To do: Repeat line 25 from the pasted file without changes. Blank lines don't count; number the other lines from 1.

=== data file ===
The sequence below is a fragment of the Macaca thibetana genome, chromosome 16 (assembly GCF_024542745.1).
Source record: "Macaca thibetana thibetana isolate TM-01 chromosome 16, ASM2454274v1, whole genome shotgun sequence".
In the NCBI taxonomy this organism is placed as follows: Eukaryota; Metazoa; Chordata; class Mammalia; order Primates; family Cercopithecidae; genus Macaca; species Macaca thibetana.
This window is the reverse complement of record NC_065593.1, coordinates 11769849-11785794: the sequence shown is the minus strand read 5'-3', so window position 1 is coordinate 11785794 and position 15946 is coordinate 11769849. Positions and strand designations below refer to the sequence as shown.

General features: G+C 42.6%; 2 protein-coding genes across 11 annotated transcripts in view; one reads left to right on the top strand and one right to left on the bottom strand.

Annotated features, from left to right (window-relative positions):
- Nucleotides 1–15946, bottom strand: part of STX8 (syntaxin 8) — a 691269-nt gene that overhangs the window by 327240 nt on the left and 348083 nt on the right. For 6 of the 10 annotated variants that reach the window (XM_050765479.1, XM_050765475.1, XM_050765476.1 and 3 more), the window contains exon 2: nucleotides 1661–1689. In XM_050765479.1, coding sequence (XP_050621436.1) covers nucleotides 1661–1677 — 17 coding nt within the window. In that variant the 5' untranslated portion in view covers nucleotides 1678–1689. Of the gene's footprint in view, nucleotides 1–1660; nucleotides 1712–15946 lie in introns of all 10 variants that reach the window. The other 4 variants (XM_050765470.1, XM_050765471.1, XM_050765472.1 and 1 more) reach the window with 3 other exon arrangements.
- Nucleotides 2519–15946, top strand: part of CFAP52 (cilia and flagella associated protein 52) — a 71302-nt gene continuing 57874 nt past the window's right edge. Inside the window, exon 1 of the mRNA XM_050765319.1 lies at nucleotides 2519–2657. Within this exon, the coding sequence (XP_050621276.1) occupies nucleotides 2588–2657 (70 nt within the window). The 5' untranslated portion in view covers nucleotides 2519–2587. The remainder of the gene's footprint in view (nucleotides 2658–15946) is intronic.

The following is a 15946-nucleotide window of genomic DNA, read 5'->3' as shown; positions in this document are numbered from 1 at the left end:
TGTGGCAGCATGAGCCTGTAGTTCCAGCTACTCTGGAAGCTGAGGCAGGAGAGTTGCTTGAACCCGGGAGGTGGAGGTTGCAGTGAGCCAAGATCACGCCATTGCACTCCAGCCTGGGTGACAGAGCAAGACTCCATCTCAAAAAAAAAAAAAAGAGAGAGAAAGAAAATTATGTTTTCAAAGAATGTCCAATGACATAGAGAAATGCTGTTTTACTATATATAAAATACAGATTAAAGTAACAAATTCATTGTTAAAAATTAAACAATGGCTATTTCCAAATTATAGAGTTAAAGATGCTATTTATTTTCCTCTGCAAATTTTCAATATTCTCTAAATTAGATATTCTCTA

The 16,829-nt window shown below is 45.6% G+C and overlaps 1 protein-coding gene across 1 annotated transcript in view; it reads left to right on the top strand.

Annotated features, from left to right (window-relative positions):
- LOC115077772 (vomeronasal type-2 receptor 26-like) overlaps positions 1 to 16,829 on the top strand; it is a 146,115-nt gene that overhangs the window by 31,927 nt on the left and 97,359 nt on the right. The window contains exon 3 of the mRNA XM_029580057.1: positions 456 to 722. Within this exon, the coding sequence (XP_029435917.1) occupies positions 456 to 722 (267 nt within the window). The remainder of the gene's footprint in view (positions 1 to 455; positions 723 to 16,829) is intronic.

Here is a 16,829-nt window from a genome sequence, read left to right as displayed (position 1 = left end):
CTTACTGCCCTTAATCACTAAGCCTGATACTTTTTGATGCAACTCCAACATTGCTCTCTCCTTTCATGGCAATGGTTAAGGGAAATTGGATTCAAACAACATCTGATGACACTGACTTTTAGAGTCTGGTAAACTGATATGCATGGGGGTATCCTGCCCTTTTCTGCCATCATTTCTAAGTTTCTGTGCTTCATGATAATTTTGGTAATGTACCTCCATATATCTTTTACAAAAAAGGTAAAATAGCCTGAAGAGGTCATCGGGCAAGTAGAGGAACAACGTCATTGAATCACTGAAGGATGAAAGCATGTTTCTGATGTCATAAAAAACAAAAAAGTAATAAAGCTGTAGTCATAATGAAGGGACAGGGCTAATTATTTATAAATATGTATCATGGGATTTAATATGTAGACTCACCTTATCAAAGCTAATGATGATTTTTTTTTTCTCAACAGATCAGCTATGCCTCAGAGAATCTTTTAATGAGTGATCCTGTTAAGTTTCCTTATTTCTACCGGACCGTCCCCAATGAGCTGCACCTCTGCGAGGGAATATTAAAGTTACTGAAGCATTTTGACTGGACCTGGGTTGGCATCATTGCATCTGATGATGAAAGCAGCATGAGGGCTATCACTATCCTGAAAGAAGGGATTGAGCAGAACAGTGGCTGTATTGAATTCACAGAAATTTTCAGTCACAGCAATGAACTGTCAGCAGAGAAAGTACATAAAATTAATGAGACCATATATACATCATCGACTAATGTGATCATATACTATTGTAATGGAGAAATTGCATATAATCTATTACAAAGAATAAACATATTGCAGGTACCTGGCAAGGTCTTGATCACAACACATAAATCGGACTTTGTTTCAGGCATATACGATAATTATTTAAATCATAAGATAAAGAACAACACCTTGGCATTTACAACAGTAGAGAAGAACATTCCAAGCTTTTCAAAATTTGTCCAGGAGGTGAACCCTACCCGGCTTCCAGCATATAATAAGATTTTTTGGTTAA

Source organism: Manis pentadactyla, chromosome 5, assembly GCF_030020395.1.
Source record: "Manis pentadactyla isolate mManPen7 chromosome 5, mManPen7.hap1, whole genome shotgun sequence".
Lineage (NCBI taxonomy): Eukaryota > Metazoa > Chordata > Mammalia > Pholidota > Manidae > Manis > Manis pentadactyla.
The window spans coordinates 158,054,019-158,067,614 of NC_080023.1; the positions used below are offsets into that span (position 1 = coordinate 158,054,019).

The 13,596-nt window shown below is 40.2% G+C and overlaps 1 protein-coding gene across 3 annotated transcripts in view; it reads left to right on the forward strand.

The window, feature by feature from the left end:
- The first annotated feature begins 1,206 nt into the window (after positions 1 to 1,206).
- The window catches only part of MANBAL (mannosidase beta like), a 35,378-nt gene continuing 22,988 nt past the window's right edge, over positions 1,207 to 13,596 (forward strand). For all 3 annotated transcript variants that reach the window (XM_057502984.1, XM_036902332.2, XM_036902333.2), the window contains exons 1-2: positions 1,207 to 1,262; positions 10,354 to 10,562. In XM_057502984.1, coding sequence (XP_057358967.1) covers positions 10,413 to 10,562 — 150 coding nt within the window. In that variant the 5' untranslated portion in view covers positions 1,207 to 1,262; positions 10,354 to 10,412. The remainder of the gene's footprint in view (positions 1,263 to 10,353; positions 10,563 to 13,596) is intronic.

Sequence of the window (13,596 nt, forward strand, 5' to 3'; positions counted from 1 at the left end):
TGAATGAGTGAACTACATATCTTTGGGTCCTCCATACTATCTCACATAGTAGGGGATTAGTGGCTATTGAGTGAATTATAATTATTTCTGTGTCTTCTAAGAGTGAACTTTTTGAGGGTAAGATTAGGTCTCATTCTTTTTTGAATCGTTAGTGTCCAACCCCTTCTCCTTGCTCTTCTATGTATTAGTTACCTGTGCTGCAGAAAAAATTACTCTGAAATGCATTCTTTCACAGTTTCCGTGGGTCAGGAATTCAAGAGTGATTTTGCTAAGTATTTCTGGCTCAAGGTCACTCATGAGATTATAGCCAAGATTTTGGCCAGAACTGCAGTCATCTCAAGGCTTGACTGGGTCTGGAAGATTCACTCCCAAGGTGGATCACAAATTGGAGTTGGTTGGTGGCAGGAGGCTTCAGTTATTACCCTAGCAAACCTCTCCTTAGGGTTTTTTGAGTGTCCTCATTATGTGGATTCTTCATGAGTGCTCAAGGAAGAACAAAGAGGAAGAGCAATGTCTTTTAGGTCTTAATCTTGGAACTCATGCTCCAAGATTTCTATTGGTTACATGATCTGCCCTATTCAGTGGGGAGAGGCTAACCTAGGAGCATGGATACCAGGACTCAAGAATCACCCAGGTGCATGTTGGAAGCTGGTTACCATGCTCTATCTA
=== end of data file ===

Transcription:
TGAATGAGTGAACTACATATCTTTGGGTCCTCCATACTATCTCACATAGTAGGGGATTAGTGGCTATTGAGTGAATTATAATTATTTCTGTGTCTTCTAAGAGTGAACTTTTTGAGGGTAAGATTAGGTCTCATTCTTTTTTGAATCGTTAGTGTCCAACCCCTTCTCCTTGCTCTTCTATGTATTAGTTACCTGTGCTGCAGAAAAAATTACTCTGAAATGCATTCTTTCACAGTTTCCGTGGGTCAGGAATTCAAGAGTGATTTTGCTAAGTATTTCTGGCTCAAGGTCACTCATGAGATTATAGCCAAGATTTTGGCCAGAACTGCAGTCATCTCAAGGCTTGACTGGGTCTGGAAGATTCACTCCCAAGGTGGATCACAAATTGGAGTTGGTTGGTGGCAGGAGGCTTCAGTTATTACCCTAGCAAACCTCTCCTTAGGGTTTTTTGAGTGTCCTCATTATGTGGATTCTTCATGAGTGCTCAAGGAAGAACAAAGAGGAAGAGCAATGTCTTTTAGGTCTTAATCTTGGAACTCATGCTCCAAGATTTCTATTGGTTACATGATCTGCCCTATTCAGTGGGGAGAGGCTAACCTAGGAGCATGGATACCAGGACTCAAGAATCACCCAGGTGCATGTTGGAAGCTGGTTACCATGCTCTATCTA